The Weßling, Germany-based firm plans to build a fleet of a five-seater, 36-fan electric aircraft to operate an intercity service beginning in 2025. Lilium said the funding will support its operations for at least the next year, and that it will start producing units for regulatory approval in 2023. (Financial Times)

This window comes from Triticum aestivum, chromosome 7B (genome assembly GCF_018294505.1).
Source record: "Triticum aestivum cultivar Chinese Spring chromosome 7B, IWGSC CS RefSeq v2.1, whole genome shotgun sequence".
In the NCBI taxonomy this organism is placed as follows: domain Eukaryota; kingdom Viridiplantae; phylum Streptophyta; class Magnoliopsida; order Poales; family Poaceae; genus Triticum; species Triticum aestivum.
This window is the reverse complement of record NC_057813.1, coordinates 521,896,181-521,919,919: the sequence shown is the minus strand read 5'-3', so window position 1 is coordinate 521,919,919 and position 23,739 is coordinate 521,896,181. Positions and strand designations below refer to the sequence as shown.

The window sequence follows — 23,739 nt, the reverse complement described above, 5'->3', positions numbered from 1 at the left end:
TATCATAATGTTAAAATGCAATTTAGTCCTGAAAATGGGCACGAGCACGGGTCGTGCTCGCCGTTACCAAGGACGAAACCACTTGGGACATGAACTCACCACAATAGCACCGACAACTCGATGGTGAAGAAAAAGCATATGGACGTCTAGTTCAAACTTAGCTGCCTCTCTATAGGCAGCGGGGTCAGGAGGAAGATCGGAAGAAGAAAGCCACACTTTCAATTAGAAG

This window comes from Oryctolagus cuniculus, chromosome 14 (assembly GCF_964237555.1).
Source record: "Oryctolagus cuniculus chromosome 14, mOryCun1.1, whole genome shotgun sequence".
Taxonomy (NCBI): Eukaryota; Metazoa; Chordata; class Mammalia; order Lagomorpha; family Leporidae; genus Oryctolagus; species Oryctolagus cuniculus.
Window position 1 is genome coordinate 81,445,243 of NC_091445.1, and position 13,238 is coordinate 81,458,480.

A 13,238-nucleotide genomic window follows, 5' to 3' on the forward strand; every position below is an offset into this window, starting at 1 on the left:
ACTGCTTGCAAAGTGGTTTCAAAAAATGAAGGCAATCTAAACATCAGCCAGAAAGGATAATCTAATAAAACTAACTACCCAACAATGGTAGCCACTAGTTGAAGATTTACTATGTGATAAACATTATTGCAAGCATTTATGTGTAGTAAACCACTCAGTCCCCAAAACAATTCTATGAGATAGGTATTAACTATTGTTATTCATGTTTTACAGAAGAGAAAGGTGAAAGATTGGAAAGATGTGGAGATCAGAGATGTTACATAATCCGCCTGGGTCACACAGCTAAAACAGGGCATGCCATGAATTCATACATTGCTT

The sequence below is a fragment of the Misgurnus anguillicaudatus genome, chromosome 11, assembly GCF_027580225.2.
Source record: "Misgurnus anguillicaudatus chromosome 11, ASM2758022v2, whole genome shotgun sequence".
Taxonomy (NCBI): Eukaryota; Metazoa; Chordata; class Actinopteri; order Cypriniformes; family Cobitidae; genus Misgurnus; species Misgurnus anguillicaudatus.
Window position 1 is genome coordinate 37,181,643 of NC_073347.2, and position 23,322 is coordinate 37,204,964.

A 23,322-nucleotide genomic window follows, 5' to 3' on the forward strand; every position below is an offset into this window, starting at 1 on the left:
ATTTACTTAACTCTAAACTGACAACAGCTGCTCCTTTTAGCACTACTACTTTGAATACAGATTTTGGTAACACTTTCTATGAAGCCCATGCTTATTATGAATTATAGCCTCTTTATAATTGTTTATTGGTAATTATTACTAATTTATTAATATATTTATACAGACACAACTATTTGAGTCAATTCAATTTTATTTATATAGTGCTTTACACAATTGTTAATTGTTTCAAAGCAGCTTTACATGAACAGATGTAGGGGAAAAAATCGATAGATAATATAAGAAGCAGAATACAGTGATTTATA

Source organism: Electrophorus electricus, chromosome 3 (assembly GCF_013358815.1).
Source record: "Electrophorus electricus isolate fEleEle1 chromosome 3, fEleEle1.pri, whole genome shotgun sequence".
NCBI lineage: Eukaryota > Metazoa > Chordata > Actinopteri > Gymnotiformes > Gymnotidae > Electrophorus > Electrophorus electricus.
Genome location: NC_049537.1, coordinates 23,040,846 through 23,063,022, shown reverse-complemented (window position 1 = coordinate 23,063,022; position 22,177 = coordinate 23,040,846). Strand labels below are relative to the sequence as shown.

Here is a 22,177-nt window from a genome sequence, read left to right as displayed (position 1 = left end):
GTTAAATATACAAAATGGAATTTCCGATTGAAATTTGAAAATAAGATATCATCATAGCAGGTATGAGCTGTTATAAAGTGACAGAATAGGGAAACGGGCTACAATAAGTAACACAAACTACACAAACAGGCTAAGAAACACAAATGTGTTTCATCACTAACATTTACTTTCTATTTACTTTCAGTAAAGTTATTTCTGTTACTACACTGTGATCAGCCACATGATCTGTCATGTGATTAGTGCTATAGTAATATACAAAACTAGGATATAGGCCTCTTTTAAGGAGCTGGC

Talking point: As of October 2019, the company was reportedly trying to raise up to US$500 million. But as some of Canada’s leading venture capitalists told The Logic in January, following WeWork’s troubles last year investors have re-evaluated funding for companies in and around the technology sector that don’t have the high margins of most software firms. Lilium’s model isn’t unique, and some of its competitors bring expertise from the auto and aerospace industries—Uber and Hyundai have teamed up, while Toyota contributed US$394 million to U.S. firm Joby Aviation’s US$590-million raise in January. Europe may prove a tough starter market for flying taxis, since flights within the continent are generally much cheaper than within North America.